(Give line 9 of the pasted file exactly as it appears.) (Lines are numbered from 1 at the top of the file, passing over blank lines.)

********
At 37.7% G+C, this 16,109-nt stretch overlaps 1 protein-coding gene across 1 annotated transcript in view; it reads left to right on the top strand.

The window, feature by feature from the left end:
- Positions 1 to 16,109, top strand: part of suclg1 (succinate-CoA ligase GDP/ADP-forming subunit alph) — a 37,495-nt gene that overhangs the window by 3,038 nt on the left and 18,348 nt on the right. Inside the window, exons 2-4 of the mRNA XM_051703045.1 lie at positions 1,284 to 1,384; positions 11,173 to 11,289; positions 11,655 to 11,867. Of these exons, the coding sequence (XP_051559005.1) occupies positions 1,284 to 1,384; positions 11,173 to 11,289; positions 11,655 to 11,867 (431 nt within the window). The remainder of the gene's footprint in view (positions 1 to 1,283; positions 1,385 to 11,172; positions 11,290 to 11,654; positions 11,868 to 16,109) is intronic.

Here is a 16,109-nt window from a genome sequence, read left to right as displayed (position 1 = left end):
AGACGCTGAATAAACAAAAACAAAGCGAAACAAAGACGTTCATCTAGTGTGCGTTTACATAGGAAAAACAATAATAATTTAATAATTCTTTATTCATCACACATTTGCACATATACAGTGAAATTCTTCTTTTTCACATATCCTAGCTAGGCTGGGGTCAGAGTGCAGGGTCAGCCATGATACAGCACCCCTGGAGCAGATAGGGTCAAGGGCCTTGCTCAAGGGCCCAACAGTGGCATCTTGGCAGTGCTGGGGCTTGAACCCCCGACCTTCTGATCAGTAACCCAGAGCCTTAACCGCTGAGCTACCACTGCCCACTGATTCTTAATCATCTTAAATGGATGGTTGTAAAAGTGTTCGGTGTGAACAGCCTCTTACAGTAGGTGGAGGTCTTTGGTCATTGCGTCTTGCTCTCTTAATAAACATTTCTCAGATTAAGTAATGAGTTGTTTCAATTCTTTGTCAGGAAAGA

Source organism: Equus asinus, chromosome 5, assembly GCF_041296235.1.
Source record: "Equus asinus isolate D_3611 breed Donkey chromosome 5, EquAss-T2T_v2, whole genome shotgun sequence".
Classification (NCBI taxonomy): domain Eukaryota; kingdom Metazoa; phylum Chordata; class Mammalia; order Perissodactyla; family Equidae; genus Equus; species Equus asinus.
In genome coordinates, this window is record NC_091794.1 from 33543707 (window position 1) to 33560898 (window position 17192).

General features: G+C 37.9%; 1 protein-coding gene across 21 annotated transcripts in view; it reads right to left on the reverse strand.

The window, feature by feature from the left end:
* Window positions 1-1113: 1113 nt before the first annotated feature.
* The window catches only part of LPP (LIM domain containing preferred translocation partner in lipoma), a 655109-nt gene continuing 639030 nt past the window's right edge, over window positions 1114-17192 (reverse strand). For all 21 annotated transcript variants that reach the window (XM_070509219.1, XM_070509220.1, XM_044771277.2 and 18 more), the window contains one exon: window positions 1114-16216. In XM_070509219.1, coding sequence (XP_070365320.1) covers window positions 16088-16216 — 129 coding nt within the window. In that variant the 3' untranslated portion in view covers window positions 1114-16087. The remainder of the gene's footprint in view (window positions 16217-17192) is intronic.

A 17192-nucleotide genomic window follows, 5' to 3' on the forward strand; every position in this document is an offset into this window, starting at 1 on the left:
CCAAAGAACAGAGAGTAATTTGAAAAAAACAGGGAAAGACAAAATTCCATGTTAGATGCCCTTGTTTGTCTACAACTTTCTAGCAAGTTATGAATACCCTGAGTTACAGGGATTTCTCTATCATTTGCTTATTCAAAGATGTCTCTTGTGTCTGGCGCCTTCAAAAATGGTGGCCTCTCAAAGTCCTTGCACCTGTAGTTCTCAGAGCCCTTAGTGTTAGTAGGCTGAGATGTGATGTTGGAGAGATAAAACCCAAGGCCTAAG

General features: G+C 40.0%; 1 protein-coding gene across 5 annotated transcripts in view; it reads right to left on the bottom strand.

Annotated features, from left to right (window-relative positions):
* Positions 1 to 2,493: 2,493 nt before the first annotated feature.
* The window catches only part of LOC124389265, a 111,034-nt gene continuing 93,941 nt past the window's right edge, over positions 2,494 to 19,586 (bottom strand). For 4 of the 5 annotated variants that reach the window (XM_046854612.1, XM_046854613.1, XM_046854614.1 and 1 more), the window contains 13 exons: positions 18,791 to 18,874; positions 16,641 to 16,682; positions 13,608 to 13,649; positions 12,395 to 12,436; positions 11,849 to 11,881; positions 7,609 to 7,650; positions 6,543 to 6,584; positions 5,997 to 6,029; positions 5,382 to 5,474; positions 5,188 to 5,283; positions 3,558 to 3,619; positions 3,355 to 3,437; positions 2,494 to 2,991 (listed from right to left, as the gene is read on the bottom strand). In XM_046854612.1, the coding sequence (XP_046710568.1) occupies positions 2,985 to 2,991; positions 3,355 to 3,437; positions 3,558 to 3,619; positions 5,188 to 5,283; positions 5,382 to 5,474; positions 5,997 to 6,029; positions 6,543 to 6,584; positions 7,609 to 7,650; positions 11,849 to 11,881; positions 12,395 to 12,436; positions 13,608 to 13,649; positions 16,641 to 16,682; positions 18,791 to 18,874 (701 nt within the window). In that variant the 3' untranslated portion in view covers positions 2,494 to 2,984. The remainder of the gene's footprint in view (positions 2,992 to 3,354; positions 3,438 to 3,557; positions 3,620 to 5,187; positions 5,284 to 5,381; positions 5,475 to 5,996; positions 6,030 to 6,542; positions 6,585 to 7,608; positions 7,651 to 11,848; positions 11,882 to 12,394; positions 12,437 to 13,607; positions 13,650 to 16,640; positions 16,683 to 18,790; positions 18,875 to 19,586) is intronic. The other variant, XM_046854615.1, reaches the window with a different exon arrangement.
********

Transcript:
In genome coordinates, this window is record NC_091794.1 from 33543707 (window position 1) to 33560898 (window position 17192).